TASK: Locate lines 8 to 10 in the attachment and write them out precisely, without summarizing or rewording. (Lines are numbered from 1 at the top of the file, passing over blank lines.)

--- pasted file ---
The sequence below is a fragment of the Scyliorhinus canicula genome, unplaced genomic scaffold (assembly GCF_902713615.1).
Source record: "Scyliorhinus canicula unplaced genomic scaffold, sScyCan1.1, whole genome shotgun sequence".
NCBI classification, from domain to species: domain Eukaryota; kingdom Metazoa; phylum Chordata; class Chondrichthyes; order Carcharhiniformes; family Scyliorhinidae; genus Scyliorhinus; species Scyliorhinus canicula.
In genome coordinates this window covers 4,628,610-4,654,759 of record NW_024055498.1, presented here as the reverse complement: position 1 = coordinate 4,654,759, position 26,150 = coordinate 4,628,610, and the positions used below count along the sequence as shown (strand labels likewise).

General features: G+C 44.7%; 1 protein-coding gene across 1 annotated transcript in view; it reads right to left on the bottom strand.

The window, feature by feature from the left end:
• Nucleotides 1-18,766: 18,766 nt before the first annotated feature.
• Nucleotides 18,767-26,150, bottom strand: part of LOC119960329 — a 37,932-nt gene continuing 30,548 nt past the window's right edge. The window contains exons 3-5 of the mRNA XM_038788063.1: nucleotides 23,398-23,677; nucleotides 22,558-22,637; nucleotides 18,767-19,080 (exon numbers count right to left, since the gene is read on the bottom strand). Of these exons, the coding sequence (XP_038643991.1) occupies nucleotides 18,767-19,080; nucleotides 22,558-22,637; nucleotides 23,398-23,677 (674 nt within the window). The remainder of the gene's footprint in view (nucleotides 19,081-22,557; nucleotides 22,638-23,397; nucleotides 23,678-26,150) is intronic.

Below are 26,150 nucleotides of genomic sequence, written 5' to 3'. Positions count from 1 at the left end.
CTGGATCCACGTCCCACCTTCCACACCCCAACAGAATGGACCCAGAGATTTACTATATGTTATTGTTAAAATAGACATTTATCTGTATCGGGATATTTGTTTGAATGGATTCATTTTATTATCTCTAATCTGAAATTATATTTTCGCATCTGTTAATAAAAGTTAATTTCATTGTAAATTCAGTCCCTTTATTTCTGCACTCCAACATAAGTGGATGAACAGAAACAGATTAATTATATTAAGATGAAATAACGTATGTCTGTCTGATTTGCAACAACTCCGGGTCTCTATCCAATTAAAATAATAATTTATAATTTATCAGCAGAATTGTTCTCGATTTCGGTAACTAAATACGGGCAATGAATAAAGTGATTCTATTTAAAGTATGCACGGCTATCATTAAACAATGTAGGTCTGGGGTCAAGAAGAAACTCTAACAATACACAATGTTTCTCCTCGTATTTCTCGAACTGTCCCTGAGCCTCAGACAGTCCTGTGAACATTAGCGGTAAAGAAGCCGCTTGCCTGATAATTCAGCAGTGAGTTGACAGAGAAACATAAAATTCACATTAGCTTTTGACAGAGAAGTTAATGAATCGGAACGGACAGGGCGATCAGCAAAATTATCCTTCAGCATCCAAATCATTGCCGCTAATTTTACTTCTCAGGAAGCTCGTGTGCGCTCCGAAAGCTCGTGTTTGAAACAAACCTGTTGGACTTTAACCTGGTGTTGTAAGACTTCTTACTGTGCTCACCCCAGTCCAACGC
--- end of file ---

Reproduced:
• Nucleotides 18,767-26,150, bottom strand: part of LOC119960329 — a 37,932-nt gene continuing 30,548 nt past the window's right edge. The window contains exons 3-5 of the mRNA XM_038788063.1: nucleotides 23,398-23,677; nucleotides 22,558-22,637; nucleotides 18,767-19,080 (exon numbers count right to left, since the gene is read on the bottom strand). Of these exons, the coding sequence (XP_038643991.1) occupies nucleotides 18,767-19,080; nucleotides 22,558-22,637; nucleotides 23,398-23,677 (674 nt within the window). The remainder of the gene's footprint in view (nucleotides 19,081-22,557; nucleotides 22,638-23,397; nucleotides 23,678-26,150) is intronic.

Below are 26,150 nucleotides of genomic sequence, written 5' to 3'. Positions count from 1 at the left end.
CTGGATCCACGTCCCACCTTCCACACCCCAACAGAATGGACCCAGAGATTTACTATATGTTATTGTTAAAATAGACATTTATCTGTATCGGGATATTTGTTTGAATGGATTCATTTTATTATCTCTAATCTGAAATTATATTTTCGCATCTGTTAATAAAAGTTAATTTCATTGTAAATTCAGTCCCTTTATTTCTGCACTCCAACATAAGTGGATGAACAGAAACAGATTAATTATATTAAGATGAAATAACGTATGTCTGTCTGATTTGCAACAACTCCGGGTCTCTATCCAATTAAAATAATAATTTATAATTTATCAGCAGAATTGTTCTCGATTTCGGTAACTAAATACGGGCAATGAATAAAGTGATTCTATTTAAAGTATGCACGGCTATCATTAAACAATGTAGGTCTGGGGTCAAGAAGAAACTCTAACAATACACAATGTTTCTCCTCGTATTTCTCGAACTGTCCCTGAGCCTCAGACAGTCCTGTGAACATTAGCGGTAAAGAAGCCGCTTGCCTGATAATTCAGCAGTGAGTTGACAGAGAAACATAAAATTCACATTAGCTTTTGACAGAGAAGTTAATGAATCGGAACGGACAGGGCGATCAGCAAAATTATCCTTCAGCATCCAAATCATTGCCGCTAATTTTACTTCTCAGGAAGCTCGTGTGCGCTCCGAAAGCTCGTGTTTGAAACAAACCTGTTGGACTTTAACCTGGTGTTGTAAGACTTCTTACTGTGCTCACCCCAGTCCAACGC